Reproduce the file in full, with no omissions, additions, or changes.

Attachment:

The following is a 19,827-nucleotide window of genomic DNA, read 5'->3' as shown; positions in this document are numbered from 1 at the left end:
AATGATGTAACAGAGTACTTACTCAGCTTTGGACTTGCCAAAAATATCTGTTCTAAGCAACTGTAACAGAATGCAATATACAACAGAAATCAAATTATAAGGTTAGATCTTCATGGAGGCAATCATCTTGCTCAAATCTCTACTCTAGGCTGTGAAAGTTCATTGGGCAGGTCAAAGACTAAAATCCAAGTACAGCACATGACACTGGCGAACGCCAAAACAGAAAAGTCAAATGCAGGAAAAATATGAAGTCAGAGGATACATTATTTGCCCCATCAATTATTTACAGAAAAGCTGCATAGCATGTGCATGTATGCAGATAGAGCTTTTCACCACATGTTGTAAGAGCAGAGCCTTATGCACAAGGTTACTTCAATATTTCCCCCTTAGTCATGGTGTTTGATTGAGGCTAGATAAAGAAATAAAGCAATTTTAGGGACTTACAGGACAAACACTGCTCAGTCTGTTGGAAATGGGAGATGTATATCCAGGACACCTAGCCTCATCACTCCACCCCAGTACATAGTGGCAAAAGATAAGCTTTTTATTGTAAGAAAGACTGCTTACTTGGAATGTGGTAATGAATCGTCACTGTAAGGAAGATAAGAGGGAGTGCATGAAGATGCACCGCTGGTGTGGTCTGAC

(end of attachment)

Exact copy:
The following is a 19,827-nucleotide window of genomic DNA, read 5'->3' as shown; positions in this document are numbered from 1 at the left end:
AATGATGTAACAGAGTACTTACTCAGCTTTGGACTTGCCAAAAATATCTGTTCTAAGCAACTGTAACAGAATGCAATATACAACAGAAATCAAATTATAAGGTTAGATCTTCATGGAGGCAATCATCTTGCTCAAATCTCTACTCTAGGCTGTGAAAGTTCATTGGGCAGGTCAAAGACTAAAATCCAAGTACAGCACATGACACTGGCGAACGCCAAAACAGAAAAGTCAAATGCAGGAAAAATATGAAGTCAGAGGATACATTATTTGCCCCATCAATTATTTACAGAAAAGCTGCATAGCATGTGCATGTATGCAGATAGAGCTTTTCACCACATGTTGTAAGAGCAGAGCCTTATGCACAAGGTTACTTCAATATTTCCCCCTTAGTCATGGTGTTTGATTGAGGCTAGATAAAGAAATAAAGCAATTTTAGGGACTTACAGGACAAACACTGCTCAGTCTGTTGGAAATGGGAGATGTATATCCAGGACACCTAGCCTCATCACTCCACCCCAGTACATAGTGGCAAAAGATAAGCTTTTTATTGTAAGAAAGACTGCTTACTTGGAATGTGGTAATGAATCGTCACTGTAAGGAAGATAAGAGGGAGTGCATGAAGATGCACCGCTGGTGTGGTCTGAC